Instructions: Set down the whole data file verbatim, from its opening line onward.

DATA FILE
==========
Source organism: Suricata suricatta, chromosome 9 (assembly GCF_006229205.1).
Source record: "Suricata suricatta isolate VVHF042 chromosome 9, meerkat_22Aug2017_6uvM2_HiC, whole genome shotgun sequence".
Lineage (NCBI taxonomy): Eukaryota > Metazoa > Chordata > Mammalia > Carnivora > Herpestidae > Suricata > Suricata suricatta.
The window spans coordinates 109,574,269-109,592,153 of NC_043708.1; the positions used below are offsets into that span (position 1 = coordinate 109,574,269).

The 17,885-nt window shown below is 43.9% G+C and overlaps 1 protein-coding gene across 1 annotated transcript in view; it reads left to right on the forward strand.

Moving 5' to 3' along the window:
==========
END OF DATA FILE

Source organism: Suricata suricatta, chromosome 9 (assembly GCF_006229205.1).
Source record: "Suricata suricatta isolate VVHF042 chromosome 9, meerkat_22Aug2017_6uvM2_HiC, whole genome shotgun sequence".
Lineage (NCBI taxonomy): Eukaryota > Metazoa > Chordata > Mammalia > Carnivora > Herpestidae > Suricata > Suricata suricatta.
The window spans coordinates 109,574,269-109,592,153 of NC_043708.1; the positions used below are offsets into that span (position 1 = coordinate 109,574,269).

The 17,885-nt window shown below is 43.9% G+C and overlaps 1 protein-coding gene across 1 annotated transcript in view; it reads left to right on the forward strand.

Moving 5' to 3' along the window: